Concur co-founder surfaces at his new gig

It's always interesting when a founder pops up at his or her new gig after an acquisition. Today it's the turn of Concur co-founder Rajeev Singh

Showcased in this image is UNIVERGE 3C, NEC’s software-based platform.
Credit: Photo by NEC Corporation of America with Creative Commons license.

Concur is something of a storied technology vendor. Founded back in 1993, the company was a very early software-as-a-service (SaaS) player, tightly focused on travel and expense management. It grew to over $800 million in revenue before being acquired by SAP in 2014 for $8.3 billion. Rajeev Singh co-founded Concur and worked in the business for two decades -- in that time he covered almost every role within the business, culminating in his final role as president, COO, and director for the last nine years of his tenure.

Given that long history of obviously hard work, one would be forgiven for assuming that Singh would be happy to take a back seat and relax. That isn't the case, however, and Singh has jumped into his new thing and is today being announced as the new CEO of Accolade.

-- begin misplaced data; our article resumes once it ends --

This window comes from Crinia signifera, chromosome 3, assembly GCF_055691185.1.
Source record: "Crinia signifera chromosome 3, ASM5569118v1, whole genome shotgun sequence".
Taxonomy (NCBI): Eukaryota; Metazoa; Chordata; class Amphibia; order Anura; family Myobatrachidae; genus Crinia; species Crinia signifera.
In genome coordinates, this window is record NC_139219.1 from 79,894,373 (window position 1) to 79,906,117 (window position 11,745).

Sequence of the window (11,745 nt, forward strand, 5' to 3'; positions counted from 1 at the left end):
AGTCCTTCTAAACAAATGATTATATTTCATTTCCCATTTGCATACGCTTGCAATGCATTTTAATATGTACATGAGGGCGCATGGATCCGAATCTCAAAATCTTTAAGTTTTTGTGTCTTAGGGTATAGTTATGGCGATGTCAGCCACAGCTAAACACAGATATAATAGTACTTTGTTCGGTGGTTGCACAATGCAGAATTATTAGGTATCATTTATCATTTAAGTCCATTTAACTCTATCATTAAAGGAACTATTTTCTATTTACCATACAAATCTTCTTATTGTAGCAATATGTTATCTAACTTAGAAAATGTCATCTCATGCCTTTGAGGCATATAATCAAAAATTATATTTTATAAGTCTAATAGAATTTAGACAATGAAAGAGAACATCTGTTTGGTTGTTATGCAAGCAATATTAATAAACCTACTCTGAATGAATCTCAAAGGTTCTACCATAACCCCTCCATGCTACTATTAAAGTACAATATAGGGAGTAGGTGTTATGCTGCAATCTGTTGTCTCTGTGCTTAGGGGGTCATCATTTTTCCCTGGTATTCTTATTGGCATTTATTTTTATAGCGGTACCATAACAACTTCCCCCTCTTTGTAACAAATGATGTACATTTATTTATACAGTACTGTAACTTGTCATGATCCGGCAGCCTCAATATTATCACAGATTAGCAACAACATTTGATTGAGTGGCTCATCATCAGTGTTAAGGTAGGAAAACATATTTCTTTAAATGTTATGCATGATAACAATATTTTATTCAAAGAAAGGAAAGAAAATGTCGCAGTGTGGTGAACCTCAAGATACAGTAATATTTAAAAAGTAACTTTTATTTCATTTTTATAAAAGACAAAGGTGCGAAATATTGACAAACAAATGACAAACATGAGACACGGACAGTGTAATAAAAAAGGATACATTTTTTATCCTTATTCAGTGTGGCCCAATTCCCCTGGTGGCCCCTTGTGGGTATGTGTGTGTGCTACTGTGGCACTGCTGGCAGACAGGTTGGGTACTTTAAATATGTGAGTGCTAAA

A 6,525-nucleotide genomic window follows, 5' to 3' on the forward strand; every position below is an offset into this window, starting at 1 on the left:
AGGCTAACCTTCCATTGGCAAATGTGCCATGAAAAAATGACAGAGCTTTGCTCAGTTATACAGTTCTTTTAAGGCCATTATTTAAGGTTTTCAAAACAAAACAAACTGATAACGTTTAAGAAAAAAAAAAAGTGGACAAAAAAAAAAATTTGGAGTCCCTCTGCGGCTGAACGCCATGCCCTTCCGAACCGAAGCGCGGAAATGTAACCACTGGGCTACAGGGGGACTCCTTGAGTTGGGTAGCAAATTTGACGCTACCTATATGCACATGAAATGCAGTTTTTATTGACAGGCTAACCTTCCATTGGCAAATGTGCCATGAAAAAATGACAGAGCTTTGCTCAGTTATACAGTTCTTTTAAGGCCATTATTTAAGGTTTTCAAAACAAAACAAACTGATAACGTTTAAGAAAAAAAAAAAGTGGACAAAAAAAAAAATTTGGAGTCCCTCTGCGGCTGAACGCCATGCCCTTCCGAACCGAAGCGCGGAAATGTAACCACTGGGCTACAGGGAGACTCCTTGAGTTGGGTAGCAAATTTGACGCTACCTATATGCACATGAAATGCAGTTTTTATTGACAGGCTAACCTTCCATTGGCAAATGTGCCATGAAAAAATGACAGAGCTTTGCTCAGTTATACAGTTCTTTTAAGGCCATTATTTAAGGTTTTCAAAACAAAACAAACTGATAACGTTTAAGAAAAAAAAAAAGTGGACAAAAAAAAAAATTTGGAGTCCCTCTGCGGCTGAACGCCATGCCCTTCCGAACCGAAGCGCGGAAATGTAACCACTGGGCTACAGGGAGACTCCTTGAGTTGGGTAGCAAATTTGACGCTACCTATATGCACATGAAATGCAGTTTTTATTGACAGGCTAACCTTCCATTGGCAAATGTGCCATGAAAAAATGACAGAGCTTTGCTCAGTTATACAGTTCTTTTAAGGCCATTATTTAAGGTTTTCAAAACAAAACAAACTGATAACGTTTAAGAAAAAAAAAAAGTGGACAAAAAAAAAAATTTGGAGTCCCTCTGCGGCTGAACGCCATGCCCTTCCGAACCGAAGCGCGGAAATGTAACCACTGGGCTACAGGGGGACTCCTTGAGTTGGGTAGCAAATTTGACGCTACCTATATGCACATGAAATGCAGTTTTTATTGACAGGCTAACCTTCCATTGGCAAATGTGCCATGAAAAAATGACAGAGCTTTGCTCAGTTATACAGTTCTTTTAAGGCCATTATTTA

Accolade is a vendor in the healthcare space and fulfills a kind of intermediary role between large employers, payers and provider organizations. From a consumer perspective, Accolade helps users navigate the complex world of healthcare and benefits, and find the right providers for their particular situation. Accolade aims to help its customers save money while providing good outcomes for the employees.

The previous CEO, co-founder Tom Spann, will continue within the organization as vice chairman of the board and chief operating officer. On top of the appointment of Singh, Accolade is scooping up some more ex-Concur talent. Michael Hilton, another Concur co-founder, is joining the company as chief product officer while Rob Cavanaugh, another long-term Concur exec, has been named president of field operations.

It seems to be perfect timing for Accolade; healthcare technology is seeing massive awareness as the huge amounts of money being poured into Obamacare start flowing through to core systems. The complexity of the health insurance market, especially in the U.S., plays right into the hands of the company. Add to that the very obvious experience that Singh has had in building what was one of the top ten SaaS companies in the world and you have a real recipe for success.

This article is published as part of the IDG Contributor Network. Want to Join?

Why is Apple letting Macs rot on the tree?
View Comments
Join the discussion
Be the first to comment on this article. Our Commenting Policies